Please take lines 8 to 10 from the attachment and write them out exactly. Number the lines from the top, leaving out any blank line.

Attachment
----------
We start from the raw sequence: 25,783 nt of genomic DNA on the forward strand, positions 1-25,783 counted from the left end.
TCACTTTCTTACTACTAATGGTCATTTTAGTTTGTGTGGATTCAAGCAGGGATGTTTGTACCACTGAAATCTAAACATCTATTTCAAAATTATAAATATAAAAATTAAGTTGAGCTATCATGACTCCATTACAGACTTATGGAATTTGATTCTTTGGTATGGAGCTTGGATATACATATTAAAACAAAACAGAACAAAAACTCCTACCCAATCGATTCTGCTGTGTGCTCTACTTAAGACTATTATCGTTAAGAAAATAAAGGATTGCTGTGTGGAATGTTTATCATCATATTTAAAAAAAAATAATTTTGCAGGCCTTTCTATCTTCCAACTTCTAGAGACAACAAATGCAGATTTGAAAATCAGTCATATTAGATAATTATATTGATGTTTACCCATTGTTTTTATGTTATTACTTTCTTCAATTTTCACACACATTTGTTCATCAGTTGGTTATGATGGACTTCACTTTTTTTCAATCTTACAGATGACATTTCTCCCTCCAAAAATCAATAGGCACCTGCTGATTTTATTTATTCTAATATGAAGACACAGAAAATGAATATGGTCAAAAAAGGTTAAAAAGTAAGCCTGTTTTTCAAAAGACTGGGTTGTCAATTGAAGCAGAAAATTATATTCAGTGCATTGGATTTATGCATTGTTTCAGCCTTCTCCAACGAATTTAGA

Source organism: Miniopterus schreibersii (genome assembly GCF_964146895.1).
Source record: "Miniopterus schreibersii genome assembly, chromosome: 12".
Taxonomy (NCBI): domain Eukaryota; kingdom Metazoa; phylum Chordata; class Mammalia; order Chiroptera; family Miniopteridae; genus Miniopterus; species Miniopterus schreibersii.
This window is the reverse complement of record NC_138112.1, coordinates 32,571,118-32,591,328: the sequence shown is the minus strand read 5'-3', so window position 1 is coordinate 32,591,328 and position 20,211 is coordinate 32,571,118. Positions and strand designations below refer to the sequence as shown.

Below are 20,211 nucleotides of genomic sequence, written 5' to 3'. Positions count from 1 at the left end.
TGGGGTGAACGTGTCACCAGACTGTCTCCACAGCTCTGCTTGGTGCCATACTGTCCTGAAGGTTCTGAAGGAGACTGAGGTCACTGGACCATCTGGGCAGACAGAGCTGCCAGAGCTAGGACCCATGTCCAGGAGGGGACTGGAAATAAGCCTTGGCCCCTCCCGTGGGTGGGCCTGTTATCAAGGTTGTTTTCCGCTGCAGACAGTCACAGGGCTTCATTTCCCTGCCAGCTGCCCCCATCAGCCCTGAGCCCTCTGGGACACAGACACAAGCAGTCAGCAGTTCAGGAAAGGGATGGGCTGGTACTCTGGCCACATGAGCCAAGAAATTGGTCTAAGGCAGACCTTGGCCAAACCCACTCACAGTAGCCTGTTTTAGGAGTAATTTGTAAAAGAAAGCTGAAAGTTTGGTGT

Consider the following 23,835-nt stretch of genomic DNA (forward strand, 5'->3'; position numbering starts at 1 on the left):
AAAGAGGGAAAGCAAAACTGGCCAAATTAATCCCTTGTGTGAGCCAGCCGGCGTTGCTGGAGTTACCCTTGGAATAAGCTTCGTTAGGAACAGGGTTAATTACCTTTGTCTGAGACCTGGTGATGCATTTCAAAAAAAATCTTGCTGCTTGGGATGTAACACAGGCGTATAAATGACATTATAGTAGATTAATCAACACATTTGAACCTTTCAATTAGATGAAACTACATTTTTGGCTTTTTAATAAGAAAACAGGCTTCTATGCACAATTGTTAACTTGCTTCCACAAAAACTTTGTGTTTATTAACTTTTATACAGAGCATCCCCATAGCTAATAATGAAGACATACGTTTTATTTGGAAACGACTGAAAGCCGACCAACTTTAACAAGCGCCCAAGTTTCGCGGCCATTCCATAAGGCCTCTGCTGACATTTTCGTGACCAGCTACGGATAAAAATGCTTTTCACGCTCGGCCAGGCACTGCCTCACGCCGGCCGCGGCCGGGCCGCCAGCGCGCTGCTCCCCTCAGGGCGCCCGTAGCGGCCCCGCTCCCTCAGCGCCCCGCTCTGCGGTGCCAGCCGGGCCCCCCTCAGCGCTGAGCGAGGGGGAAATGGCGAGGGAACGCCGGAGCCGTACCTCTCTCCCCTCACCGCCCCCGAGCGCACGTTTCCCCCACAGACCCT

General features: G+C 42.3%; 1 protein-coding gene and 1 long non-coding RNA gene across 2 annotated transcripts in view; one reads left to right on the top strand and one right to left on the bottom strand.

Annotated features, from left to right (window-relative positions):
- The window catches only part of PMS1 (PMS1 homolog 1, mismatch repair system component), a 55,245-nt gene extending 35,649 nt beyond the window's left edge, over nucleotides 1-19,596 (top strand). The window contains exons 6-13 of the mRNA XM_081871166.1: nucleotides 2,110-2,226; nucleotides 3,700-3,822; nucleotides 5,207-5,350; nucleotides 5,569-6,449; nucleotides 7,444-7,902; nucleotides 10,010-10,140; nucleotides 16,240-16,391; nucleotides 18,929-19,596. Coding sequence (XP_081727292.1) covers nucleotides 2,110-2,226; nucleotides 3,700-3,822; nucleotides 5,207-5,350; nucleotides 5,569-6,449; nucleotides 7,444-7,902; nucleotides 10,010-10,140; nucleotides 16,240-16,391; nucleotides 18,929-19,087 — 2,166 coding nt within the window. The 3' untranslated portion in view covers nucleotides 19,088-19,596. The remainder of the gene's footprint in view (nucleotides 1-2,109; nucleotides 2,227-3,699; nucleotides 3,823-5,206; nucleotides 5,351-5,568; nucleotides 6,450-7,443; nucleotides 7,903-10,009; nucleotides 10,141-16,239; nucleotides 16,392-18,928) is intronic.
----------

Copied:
TGGGGTGAACGTGTCACCAGACTGTCTCCACAGCTCTGCTTGGTGCCATACTGTCCTGAAGGTTCTGAAGGAGACTGAGGTCACTGGACCATCTGGGCAGACAGAGCTGCCAGAGCTAGGACCCATGTCCAGGAGGGGACTGGAAATAAGCCTTGGCCCCTCCCGTGGGTGGGCCTGTTATCAAGGTTGTTTTCCGCTGCAGACAGTCACAGGGCTTCATTTCCCTGCCAGCTGCCCCCATCAGCCCTGAGCCCTCTGGGACACAGACACAAGCAGTCAGCAGTTCAGGAAAGGGATGGGCTGGTACTCTGGCCACATGAGCCAAGAAATTGGTCTAAGGCAGACCTTGGCCAAACCCACTCACAGTAGCCTGTTTTAGGAGTAATTTGTAAAAGAAAGCTGAAAGTTTGGTGT

Consider the following 23,835-nt stretch of genomic DNA (forward strand, 5'->3'; position numbering starts at 1 on the left):
AAAGAGGGAAAGCAAAACTGGCCAAATTAATCCCTTGTGTGAGCCAGCCGGCGTTGCTGGAGTTACCCTTGGAATAAGCTTCGTTAGGAACAGGGTTAATTACCTTTGTCTGAGACCTGGTGATGCATTTCAAAAAAAATCTTGCTGCTTGGGATGTAACACAGGCGTATAAATGACATTATAGTAGATTAATCAACACATTTGAACCTTTCAATTAGATGAAACTACATTTTTGGCTTTTTAATAAGAAAACAGGCTTCTATGCACAATTGTTAACTTGCTTCCACAAAAACTTTGTGTTTATTAACTTTTATACAGAGCATCCCCATAGCTAATAATGAAGACATACGTTTTATTTGGAAACGACTGAAAGCCGACCAACTTTAACAAGCGCCCAAGTTTCGCGGCCATTCCATAAGGCCTCTGCTGACATTTTCGTGACCAGCTACGGATAAAAATGCTTTTCACGCTCGGCCAGGCACTGCCTCACGCCGGCCGCGGCCGGGCCGCCAGCGCGCTGCTCCCCTCAGGGCGCCCGTAGCGGCCCCGCTCCCTCAGCGCCCCGCTCTGCGGTGCCAGCCGGGCCCCCCTCAGCGCTGAGCGAGGGGGAAATGGCGAGGGAACGCCGGAGCCGTACCTCTCTCCCCTCACCGCCCCCGAGCGCACGTTTCCCCCACAGACCCT